Some kids still don’t have access to WiFi, including a number living in homeless shelters. The students that do have access to instruction can end up in virtual classrooms with upwards of 70 children, according to some reports.

“A lack of instructional planning this spring and summer, along with poor or contradictory guidance to principals, have left too many students struggling to get or stay online, or in overcrowded virtual classrooms,” United Federation of Teachers President Michael Mulgrew said in a Daily News op-ed Monday.

Nov. 15 is also the day city law requires the DOE to report class size by school, by district and across the city. City Councilman Mark Treyger, who chairs the Education Committee, sent an Oct. 15 letter to Carranza urging him to release the numbers on time, and to break them down by remote classes and in-person.

“I am concerned that these reports may not be released on time this year,” he wrote, adding, “The data is crucial, particularly now — and especially as many parents and teachers are reporting extremely large remote class sizes with as large as 70 or 100 students or more.”

Maria Henderson, Treyger’s communication director, said Tuesday he hasn’t received a response from the DOE.

Advocates for special education students are especially interested in the class size numbers for those learners. At an Oct. 23 City Council hearing, Advocates for Children testified that the DOE had violated state limits on class sizes for special needs students in self-contained classes, and that they had received complaints about the size of inclusion classes, where special needs students learn alongside their mainstream peers.

“I think the attendance data is really important,” said Ming Tsai, the District 75 parent. She pointed out that the numbers will inform citywide conversations on a range of issues, from staffing to admissions to testing. “It helps us know what to do now, and as we look forward to the rest of the school year,” she said.

Advocate Leonie Haimson of Class Size Matters, who urged Treyger to send the letter, said she understands why the DOE is pushing parents towards making a decision about hybrid learning: the back-and-forth makes it difficult for principals to plan realistically for staffing and programming. But she finds the timing of the deadline problematic.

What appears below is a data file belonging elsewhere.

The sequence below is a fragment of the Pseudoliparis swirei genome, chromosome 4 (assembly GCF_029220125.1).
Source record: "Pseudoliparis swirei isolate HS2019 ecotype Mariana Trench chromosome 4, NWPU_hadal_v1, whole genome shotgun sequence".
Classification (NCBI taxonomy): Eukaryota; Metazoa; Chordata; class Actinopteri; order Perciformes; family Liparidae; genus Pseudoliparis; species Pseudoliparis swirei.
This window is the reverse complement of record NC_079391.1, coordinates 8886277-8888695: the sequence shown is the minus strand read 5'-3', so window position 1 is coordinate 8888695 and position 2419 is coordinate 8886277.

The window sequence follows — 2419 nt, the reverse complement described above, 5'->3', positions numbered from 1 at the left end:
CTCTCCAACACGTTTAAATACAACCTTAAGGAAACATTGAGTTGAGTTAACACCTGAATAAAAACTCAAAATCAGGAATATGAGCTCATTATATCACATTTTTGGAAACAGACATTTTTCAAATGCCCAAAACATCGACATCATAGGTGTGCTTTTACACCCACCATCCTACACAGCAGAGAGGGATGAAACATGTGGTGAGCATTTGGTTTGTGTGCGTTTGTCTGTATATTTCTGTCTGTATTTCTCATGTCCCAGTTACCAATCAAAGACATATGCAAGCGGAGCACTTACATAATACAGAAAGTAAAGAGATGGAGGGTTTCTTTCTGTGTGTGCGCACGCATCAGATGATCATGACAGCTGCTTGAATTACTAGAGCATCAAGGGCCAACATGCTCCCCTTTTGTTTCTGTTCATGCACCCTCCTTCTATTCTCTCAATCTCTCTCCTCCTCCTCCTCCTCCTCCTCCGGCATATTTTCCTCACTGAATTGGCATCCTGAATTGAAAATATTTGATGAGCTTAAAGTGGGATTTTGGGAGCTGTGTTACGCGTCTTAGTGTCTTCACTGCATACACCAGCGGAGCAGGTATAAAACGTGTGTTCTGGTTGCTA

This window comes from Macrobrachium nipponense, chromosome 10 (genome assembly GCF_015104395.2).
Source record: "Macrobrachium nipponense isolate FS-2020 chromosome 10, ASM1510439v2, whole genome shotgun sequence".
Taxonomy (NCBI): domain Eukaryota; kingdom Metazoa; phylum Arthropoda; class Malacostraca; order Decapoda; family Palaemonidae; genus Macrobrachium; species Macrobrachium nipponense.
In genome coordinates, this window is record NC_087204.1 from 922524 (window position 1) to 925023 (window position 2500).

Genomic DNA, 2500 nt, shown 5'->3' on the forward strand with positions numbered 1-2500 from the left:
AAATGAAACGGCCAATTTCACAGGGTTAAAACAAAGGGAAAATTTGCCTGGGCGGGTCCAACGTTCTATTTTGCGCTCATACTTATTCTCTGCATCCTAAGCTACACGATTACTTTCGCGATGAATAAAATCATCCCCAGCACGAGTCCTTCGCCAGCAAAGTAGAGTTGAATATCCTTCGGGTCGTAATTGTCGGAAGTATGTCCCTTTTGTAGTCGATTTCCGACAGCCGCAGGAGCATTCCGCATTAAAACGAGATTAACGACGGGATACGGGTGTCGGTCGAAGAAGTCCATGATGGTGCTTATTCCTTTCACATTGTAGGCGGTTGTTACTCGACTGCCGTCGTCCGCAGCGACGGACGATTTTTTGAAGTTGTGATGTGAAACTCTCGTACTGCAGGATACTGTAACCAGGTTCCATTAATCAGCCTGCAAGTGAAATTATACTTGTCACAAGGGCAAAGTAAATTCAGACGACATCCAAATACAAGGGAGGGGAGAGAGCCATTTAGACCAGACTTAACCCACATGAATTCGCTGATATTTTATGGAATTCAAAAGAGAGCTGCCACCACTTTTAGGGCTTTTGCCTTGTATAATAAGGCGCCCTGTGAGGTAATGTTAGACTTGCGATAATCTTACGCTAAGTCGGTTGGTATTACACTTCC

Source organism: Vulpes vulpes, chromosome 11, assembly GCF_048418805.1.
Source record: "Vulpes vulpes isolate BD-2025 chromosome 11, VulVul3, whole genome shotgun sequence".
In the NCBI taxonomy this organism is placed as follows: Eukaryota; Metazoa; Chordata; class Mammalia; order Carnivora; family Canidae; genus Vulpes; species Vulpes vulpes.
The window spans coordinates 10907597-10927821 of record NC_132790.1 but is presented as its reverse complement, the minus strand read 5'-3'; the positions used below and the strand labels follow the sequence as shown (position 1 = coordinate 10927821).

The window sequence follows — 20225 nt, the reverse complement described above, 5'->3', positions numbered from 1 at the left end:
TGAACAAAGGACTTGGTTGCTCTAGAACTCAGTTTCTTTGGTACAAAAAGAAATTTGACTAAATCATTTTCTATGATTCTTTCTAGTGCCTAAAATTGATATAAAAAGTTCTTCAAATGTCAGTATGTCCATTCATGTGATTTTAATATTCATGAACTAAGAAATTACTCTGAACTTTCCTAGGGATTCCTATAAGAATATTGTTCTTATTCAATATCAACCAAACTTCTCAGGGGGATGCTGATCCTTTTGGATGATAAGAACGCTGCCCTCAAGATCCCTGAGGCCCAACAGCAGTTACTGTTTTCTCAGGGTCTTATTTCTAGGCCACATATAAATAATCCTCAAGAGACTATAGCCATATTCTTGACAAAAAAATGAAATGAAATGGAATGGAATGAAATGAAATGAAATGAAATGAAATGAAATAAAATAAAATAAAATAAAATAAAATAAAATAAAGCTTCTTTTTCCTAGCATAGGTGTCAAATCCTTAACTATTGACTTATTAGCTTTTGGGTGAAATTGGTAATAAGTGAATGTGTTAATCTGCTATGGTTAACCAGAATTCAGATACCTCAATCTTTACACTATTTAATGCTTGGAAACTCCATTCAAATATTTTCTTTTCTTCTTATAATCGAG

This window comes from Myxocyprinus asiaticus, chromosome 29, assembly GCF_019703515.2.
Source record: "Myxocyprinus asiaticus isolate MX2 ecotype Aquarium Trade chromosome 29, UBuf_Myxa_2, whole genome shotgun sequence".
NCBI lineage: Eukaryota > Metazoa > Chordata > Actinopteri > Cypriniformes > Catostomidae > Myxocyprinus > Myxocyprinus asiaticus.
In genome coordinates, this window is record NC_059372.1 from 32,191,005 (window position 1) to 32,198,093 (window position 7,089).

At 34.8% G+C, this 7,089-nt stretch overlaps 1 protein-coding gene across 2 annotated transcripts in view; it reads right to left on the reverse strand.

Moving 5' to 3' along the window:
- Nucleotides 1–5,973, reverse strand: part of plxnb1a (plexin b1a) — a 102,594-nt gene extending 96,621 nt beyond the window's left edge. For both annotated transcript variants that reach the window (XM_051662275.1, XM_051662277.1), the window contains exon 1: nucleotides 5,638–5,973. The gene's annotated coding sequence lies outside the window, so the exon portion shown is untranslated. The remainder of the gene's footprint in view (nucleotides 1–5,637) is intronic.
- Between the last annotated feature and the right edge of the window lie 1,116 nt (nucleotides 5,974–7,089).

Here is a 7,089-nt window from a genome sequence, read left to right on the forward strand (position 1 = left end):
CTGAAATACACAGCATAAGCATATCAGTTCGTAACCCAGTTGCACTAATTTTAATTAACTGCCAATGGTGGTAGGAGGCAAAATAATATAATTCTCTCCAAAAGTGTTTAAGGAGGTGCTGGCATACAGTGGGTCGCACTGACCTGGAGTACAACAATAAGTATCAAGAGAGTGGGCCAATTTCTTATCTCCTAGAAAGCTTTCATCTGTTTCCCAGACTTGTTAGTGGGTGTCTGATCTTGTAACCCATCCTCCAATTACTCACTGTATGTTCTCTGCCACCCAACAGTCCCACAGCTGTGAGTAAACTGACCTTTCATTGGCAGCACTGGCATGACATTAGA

“A lot of the in-person classes are very small. Because of that, [principals] could definitely include more students,” she said. “But to simply close off the possibility of opting in later in the year makes no sense whatsoever.”

If New York City does hit the 3 percent positivity rate for new COVID-19 cases, there will be no more in-person classes.

“God forbid …we had a full-blown second wave, it [could mean] a lot more restrictions,” de Blasio said Monday. “It could mean having to shut down schools … So that’s why I’m telling people there’s one last chance to stop that, and we need everyone to participate.”

Last month, the city closed schools in Brooklyn and Queens to rein in outbreaks there. Those neighborhoods have seen improvements, and some of the formerly shuttered schools, including 23 in Brooklyn, are on track to reopen Thursday. Meanwhile, new hotspots in Staten Island have emerged.

Random testing of students and teachers reporting to school in-person shows that the presence of the virus remains low, with a 0.17 percent positivity rate, according to O’Hanlon. She said the DOE is looking ahead to programming as much in-person learning as possible.

“Beginning Monday, November 30, in order to best serve all children in their desired mode of learning, we want to make sure that the expectation is clear: if you are in blended learning, your school expects that you will attend school in-person.”